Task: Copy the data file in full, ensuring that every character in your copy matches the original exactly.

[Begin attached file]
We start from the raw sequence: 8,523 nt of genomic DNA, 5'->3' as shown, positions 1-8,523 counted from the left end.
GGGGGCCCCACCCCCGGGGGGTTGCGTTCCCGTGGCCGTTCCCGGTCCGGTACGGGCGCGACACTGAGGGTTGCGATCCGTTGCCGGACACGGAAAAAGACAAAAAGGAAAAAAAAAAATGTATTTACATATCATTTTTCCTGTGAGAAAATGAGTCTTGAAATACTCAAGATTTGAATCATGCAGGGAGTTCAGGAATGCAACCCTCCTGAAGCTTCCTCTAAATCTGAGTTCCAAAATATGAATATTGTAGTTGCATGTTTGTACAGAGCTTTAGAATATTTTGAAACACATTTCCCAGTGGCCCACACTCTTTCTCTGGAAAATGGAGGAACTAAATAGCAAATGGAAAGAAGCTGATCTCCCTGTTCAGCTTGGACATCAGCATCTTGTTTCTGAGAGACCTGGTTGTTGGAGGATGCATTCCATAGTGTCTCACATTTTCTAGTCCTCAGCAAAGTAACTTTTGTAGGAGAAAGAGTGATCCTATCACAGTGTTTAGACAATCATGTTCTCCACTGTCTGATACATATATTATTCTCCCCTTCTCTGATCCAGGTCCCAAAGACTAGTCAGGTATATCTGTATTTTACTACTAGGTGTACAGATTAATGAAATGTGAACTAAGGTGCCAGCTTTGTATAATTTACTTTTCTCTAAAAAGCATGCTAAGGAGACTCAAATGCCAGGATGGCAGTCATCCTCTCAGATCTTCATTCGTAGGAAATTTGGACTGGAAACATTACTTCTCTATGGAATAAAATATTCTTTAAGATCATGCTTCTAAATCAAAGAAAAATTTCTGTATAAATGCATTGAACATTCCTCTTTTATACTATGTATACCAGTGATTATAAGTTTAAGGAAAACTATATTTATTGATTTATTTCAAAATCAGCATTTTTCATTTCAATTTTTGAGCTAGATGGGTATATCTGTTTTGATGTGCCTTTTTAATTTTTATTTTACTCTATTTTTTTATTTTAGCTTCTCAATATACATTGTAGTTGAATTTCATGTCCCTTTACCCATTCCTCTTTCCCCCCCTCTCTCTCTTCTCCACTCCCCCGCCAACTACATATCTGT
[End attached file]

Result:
We start from the raw sequence: 8,523 nt of genomic DNA, 5'->3' as shown, positions 1-8,523 counted from the left end.
GGGGGCCCCACCCCCGGGGGGTTGCGTTCCCGTGGCCGTTCCCGGTCCGGTACGGGCGCGACACTGAGGGTTGCGATCCGTTGCCGGACACGGAAAAAGACAAAAAGGAAAAAAAAAAATGTATTTACATATCATTTTTCCTGTGAGAAAATGAGTCTTGAAATACTCAAGATTTGAATCATGCAGGGAGTTCAGGAATGCAACCCTCCTGAAGCTTCCTCTAAATCTGAGTTCCAAAATATGAATATTGTAGTTGCATGTTTGTACAGAGCTTTAGAATATTTTGAAACACATTTCCCAGTGGCCCACACTCTTTCTCTGGAAAATGGAGGAACTAAATAGCAAATGGAAAGAAGCTGATCTCCCTGTTCAGCTTGGACATCAGCATCTTGTTTCTGAGAGACCTGGTTGTTGGAGGATGCATTCCATAGTGTCTCACATTTTCTAGTCCTCAGCAAAGTAACTTTTGTAGGAGAAAGAGTGATCCTATCACAGTGTTTAGACAATCATGTTCTCCACTGTCTGATACATATATTATTCTCCCCTTCTCTGATCCAGGTCCCAAAGACTAGTCAGGTATATCTGTATTTTACTACTAGGTGTACAGATTAATGAAATGTGAACTAAGGTGCCAGCTTTGTATAATTTACTTTTCTCTAAAAAGCATGCTAAGGAGACTCAAATGCCAGGATGGCAGTCATCCTCTCAGATCTTCATTCGTAGGAAATTTGGACTGGAAACATTACTTCTCTATGGAATAAAATATTCTTTAAGATCATGCTTCTAAATCAAAGAAAAATTTCTGTATAAATGCATTGAACATTCCTCTTTTATACTATGTATACCAGTGATTATAAGTTTAAGGAAAACTATATTTATTGATTTATTTCAAAATCAGCATTTTTCATTTCAATTTTTGAGCTAGATGGGTATATCTGTTTTGATGTGCCTTTTTAATTTTTATTTTACTCTATTTTTTTATTTTAGCTTCTCAATATACATTGTAGTTGAATTTCATGTCCCTTTACCCATTCCTCTTTCCCCCCCTCTCTCTCTTCTCCACTCCCCCGCCAACTACATATCTGT